Freddie Bartholomew: Complete Biography of the 1930′s MGM Child Star
By Cliff Aliperti, 8/18/2012, immortalephemera.com
If Harry Potter Were a Hufflepuff
I mean no disrespect to Hufflepuff or Freddie Bartholomew, I just think the kid had more hard work, sweetness, and gardening in him than swashbuckling and rule-breaking.
Freddie Bartholomew was a natural actor, most often cast in period dramas that called for poised, articulate, polite, real boys. Rich boys, but real boys. He generally played the upper-class child who had fallen on hard times or bad circumstances who is tested and ultimately wins -- if not his rightful place, then a valuable life lesson. I loved his shock of thick curly hair, the way he looked bullies right in the eye while saying sissy things all Received-Pronunciation-y, like, "I'd like to get by, please." Like a slightly older, slightly butcher Roddy McDowall, he was always so enjoyable and interesting to watch.
This sweet boy's upbringing was troubled and, frankly, a little mysterious. His two older sisters stayed with his parents while Freddie was raised by his father's sister, Millicent, from the time he was a baby. As far as I can tell, his birth parents had very little to do with him until after the success of David Copperfield (1935), when they showed up in Hollywood to claim custody of him -- and his earnings. Much of those earnings were eaten up by the long, drawn out legal battle that ensued, then by the settlement, in which Freddie remained with his aunt, but his money went to his parents and siblings for their upkeep.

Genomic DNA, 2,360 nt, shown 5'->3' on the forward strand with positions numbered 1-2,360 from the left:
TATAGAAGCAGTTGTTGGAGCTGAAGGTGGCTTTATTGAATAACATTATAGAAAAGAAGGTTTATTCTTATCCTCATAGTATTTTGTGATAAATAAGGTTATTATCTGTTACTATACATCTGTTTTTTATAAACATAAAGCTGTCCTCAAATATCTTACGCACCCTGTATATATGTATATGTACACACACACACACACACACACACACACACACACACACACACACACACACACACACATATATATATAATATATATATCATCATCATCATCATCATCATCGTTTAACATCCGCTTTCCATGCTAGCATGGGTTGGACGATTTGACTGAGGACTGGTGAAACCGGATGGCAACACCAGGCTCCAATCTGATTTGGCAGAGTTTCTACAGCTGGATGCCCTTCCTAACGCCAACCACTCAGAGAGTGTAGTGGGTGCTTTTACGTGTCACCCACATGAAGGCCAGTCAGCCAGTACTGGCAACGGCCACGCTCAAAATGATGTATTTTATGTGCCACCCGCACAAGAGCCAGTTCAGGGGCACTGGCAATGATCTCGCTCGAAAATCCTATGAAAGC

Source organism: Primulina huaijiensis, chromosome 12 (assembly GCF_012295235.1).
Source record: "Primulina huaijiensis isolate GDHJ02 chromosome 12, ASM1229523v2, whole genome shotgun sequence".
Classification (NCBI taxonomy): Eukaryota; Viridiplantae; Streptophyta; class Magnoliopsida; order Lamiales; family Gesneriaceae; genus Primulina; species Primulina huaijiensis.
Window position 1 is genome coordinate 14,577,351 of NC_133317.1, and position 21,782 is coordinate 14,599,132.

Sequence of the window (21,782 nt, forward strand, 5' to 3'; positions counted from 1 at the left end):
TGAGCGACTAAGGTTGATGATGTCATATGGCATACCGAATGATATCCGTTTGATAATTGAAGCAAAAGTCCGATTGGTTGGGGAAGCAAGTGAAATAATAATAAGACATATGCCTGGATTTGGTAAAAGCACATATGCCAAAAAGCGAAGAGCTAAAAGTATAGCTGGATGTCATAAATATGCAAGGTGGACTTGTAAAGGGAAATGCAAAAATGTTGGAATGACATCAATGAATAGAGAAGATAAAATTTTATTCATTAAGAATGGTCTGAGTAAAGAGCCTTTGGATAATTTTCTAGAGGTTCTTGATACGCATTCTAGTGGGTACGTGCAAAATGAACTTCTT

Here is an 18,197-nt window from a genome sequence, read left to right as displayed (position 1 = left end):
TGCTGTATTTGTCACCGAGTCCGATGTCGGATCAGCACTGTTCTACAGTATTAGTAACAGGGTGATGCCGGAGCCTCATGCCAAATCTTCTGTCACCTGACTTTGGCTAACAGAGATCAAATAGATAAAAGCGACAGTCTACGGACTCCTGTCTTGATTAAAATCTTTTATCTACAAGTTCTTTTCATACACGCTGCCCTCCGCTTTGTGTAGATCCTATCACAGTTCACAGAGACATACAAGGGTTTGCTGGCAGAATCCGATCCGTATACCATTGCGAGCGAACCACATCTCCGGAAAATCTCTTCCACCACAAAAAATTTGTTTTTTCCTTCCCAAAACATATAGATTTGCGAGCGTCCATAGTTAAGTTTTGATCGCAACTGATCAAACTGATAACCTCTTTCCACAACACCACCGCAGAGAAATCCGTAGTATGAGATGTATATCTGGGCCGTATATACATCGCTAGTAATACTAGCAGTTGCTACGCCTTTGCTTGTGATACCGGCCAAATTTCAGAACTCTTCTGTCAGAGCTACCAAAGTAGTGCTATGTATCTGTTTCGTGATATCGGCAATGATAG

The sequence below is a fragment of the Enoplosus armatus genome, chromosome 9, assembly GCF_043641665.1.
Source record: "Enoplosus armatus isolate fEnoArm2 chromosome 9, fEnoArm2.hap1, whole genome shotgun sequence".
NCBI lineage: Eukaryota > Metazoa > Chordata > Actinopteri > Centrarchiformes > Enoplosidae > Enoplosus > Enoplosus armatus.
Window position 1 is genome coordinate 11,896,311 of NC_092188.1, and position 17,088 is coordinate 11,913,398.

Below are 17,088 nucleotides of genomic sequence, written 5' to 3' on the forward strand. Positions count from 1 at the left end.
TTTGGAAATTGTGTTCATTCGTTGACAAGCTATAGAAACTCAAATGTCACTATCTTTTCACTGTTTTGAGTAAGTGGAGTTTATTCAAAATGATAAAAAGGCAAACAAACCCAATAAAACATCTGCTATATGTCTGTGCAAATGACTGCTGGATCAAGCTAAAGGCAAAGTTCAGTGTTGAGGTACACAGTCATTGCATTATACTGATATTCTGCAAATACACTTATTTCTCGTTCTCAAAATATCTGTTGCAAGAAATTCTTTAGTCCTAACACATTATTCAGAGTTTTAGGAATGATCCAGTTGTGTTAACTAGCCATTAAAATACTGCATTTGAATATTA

By the time the dust settled, Freddie had grown out of the youngster roles and tried to make the transition to more adult parts without much success. He enlisted in the Air Force in 1943 and served the war as a mechanic until a back injury forced him out of the service. He never regained a film career, but turned instead to advertising, eventually become a television producer and director through the agency Benton & Bowles.
Freddie Bartholomew died of emphysema and heart failure in Florida on January 23, 1992 at the age of 67.
Thankfully, his pictures are readily available in several formats. Little Lord Fauntleroy's copyright expired and is now in the public domain, so you can watch it right now if you like:
I'm going to make my kid start calling me "Dearest," but only when he wants something. Like an American.